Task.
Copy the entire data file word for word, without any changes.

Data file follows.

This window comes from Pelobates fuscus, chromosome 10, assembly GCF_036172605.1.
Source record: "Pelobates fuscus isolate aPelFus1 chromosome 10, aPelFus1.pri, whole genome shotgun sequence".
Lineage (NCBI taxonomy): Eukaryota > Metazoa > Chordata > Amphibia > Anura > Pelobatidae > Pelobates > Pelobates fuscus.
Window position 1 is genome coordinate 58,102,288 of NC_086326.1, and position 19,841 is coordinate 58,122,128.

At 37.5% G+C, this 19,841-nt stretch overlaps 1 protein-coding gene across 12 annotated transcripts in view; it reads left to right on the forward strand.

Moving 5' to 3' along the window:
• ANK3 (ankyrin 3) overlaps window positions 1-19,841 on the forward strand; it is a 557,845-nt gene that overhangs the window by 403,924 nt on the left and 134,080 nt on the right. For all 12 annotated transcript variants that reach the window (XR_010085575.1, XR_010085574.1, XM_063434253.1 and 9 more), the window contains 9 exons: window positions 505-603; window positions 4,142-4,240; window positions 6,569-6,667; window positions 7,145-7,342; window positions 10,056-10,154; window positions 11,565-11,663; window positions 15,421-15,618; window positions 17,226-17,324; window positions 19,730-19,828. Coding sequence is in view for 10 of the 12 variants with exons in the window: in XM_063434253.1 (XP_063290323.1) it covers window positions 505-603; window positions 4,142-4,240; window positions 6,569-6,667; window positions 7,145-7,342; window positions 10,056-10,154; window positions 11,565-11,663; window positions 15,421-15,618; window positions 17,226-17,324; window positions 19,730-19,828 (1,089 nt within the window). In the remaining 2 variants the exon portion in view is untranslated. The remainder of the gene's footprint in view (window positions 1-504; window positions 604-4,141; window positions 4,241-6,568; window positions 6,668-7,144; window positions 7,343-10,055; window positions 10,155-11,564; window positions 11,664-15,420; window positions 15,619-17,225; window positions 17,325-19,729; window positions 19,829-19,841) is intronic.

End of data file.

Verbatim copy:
This window comes from Pelobates fuscus, chromosome 10, assembly GCF_036172605.1.
Source record: "Pelobates fuscus isolate aPelFus1 chromosome 10, aPelFus1.pri, whole genome shotgun sequence".
Lineage (NCBI taxonomy): Eukaryota > Metazoa > Chordata > Amphibia > Anura > Pelobatidae > Pelobates > Pelobates fuscus.
Window position 1 is genome coordinate 58,102,288 of NC_086326.1, and position 19,841 is coordinate 58,122,128.

At 37.5% G+C, this 19,841-nt stretch overlaps 1 protein-coding gene across 12 annotated transcripts in view; it reads left to right on the forward strand.

Moving 5' to 3' along the window:
• ANK3 (ankyrin 3) overlaps window positions 1-19,841 on the forward strand; it is a 557,845-nt gene that overhangs the window by 403,924 nt on the left and 134,080 nt on the right. For all 12 annotated transcript variants that reach the window (XR_010085575.1, XR_010085574.1, XM_063434253.1 and 9 more), the window contains 9 exons: window positions 505-603; window positions 4,142-4,240; window positions 6,569-6,667; window positions 7,145-7,342; window positions 10,056-10,154; window positions 11,565-11,663; window positions 15,421-15,618; window positions 17,226-17,324; window positions 19,730-19,828. Coding sequence is in view for 10 of the 12 variants with exons in the window: in XM_063434253.1 (XP_063290323.1) it covers window positions 505-603; window positions 4,142-4,240; window positions 6,569-6,667; window positions 7,145-7,342; window positions 10,056-10,154; window positions 11,565-11,663; window positions 15,421-15,618; window positions 17,226-17,324; window positions 19,730-19,828 (1,089 nt within the window). In the remaining 2 variants the exon portion in view is untranslated. The remainder of the gene's footprint in view (window positions 1-504; window positions 604-4,141; window positions 4,241-6,568; window positions 6,668-7,144; window positions 7,343-10,055; window positions 10,155-11,564; window positions 11,664-15,420; window positions 15,619-17,225; window positions 17,325-19,729; window positions 19,829-19,841) is intronic.